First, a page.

The arctic grayling is native to Siberia and North America as far south as Montana. The dorsal fin is oversized, dark-gray, blotched with pale spots, with cross-rows of deep blue spots and edged with red or orange.
The dorsal fin has 17 to 25 rays. The tail fin is forked. The body has scattered black spots on silver-gray sides that sometimes have a pinkish hue. The scales on the grayling are much larger than the scales on trout. Length: 8 to 14 inches. Weight: 6 ounces to over 1 pound.
Arctic Grayling Location and Habitat
Grayling are usually found in high mountain lakes. They spend most of the year in the lake then “run” upstream to spawn in the spring.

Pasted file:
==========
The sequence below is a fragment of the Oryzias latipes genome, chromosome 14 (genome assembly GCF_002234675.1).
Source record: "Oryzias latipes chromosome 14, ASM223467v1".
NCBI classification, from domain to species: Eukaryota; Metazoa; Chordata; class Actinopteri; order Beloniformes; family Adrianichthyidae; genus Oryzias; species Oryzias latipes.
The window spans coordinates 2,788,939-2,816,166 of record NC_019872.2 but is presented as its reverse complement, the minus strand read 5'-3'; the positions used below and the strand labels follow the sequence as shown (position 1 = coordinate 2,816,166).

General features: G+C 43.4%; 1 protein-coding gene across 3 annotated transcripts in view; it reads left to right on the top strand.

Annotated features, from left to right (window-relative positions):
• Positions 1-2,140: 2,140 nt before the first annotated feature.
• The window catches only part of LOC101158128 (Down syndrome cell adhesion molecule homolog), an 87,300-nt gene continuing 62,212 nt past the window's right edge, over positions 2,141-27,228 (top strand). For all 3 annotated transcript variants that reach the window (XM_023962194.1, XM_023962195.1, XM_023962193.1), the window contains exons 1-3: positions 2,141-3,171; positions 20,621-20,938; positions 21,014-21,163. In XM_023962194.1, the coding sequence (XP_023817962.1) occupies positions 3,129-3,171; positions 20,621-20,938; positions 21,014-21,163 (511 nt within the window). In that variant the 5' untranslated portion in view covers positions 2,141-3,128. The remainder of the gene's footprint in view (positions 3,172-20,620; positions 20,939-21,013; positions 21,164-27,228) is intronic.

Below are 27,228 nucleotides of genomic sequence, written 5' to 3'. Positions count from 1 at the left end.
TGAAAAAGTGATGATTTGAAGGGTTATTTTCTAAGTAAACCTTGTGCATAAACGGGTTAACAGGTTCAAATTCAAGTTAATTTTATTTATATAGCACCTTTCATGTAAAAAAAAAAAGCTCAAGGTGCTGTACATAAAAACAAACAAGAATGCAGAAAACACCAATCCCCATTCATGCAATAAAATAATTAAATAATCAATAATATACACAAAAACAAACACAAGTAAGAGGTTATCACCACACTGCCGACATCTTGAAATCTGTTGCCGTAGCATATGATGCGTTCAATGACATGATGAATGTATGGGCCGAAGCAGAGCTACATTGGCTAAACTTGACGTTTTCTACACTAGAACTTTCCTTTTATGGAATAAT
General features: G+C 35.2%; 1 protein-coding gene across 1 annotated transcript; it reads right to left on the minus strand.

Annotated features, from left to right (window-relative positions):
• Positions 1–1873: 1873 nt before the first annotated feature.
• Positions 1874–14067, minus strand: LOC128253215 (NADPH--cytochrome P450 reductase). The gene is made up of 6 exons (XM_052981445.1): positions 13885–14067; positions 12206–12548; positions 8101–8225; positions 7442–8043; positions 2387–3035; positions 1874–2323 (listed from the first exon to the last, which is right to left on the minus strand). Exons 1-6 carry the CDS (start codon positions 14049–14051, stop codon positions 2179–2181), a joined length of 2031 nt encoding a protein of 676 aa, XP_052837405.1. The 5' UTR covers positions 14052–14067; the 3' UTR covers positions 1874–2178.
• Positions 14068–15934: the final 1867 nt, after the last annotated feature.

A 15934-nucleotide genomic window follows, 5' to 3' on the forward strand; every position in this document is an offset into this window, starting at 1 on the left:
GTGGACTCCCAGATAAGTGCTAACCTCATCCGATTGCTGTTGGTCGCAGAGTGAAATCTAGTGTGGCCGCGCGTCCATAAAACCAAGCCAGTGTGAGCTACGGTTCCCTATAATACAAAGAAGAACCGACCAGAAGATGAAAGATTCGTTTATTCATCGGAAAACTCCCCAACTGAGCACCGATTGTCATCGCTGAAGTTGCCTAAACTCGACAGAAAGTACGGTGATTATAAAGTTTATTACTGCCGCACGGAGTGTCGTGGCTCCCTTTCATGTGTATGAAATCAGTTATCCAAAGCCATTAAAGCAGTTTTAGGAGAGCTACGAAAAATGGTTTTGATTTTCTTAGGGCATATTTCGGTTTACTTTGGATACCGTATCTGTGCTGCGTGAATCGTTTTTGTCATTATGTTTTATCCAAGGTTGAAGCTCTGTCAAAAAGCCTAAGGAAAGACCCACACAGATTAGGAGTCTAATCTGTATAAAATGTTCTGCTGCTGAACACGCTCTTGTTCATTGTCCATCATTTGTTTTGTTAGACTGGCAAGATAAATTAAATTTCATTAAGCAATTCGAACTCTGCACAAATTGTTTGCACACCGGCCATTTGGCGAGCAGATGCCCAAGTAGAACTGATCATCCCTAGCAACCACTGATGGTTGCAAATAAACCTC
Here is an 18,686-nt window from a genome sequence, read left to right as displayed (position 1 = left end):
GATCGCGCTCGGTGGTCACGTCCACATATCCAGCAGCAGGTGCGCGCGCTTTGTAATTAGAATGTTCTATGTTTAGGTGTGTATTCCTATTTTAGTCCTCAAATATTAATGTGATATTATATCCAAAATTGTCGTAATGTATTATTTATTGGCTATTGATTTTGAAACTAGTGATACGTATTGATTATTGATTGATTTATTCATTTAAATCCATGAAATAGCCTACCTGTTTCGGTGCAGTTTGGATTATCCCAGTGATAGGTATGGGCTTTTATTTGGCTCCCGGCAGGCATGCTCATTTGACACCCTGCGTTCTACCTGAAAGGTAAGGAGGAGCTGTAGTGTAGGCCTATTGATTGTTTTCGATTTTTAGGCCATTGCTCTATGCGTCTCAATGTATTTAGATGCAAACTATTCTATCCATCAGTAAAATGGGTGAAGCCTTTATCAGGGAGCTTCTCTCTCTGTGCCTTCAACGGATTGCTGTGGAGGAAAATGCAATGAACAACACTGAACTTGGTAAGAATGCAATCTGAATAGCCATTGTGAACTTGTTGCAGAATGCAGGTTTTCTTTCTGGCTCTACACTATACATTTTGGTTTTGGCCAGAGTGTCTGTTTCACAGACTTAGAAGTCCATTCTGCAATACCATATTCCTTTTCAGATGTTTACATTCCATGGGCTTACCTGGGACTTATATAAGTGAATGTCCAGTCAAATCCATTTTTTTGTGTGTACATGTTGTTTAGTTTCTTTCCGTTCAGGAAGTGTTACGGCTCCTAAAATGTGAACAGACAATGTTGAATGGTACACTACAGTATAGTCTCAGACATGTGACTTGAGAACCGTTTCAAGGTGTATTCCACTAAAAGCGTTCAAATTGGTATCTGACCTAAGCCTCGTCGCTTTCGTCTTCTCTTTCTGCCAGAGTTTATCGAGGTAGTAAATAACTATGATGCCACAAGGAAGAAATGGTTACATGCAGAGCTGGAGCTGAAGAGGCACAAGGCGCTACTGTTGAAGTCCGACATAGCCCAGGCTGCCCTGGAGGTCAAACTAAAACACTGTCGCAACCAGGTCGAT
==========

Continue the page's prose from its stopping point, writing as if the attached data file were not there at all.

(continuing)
Spawning by grayling is similar to that of other salmonids. It is preceded by upstream runs from lakes with males establishing territories in small streams from February to March.
Their main diet is the adult and larvae of aquatic insects and other invertebrates.
Grayling are caught on both wet and dry flies. A Royal Coachman, small midge or a black or brown Woolly worm often works very well.
The meat is white, flaky and good tasting, although slightly oily.